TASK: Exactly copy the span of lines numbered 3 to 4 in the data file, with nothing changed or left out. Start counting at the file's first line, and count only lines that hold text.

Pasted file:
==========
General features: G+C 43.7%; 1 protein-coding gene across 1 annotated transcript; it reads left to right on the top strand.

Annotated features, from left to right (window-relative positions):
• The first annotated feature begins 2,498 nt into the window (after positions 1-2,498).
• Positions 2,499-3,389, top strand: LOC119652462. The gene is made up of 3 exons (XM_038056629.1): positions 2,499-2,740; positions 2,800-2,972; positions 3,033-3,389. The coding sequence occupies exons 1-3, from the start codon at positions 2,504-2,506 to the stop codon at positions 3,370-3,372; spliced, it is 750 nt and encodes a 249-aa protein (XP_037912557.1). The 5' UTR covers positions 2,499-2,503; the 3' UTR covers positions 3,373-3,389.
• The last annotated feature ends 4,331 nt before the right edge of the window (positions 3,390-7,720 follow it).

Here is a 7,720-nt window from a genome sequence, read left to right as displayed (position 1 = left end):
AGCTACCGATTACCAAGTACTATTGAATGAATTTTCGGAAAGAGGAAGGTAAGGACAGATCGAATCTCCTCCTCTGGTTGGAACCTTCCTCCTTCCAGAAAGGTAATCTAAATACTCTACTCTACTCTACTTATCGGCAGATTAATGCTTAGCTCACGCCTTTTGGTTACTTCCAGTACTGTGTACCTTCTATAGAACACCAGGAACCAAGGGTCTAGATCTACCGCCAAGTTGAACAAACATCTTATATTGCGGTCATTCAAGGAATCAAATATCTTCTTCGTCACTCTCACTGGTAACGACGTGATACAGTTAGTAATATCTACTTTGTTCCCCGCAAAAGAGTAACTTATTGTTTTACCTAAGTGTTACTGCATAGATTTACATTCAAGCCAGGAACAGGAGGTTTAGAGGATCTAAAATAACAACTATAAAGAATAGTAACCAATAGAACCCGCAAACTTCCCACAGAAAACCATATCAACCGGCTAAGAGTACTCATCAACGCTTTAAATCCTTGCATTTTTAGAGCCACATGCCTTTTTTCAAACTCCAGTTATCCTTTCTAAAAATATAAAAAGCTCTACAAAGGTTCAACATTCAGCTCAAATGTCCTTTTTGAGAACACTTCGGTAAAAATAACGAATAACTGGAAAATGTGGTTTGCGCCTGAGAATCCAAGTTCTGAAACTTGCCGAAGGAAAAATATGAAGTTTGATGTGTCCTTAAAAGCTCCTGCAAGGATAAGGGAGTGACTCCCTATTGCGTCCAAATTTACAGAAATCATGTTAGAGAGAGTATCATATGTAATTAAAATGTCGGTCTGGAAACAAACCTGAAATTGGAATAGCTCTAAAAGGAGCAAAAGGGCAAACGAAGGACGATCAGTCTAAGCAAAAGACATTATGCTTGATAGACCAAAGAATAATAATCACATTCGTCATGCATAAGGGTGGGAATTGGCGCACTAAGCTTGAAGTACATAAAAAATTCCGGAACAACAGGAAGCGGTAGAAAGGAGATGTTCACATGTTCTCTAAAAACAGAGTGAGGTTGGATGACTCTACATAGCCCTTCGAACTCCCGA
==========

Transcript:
• The first annotated feature begins 2,498 nt into the window (after positions 1-2,498).
• Positions 2,499-3,389, top strand: LOC119652462. The gene is made up of 3 exons (XM_038056629.1): positions 2,499-2,740; positions 2,800-2,972; positions 3,033-3,389. The coding sequence occupies exons 1-3, from the start codon at positions 2,504-2,506 to the stop codon at positions 3,370-3,372; spliced, it is 750 nt and encodes a 249-aa protein (XP_037912557.1). The 5' UTR covers positions 2,499-2,503; the 3' UTR covers positions 3,373-3,389.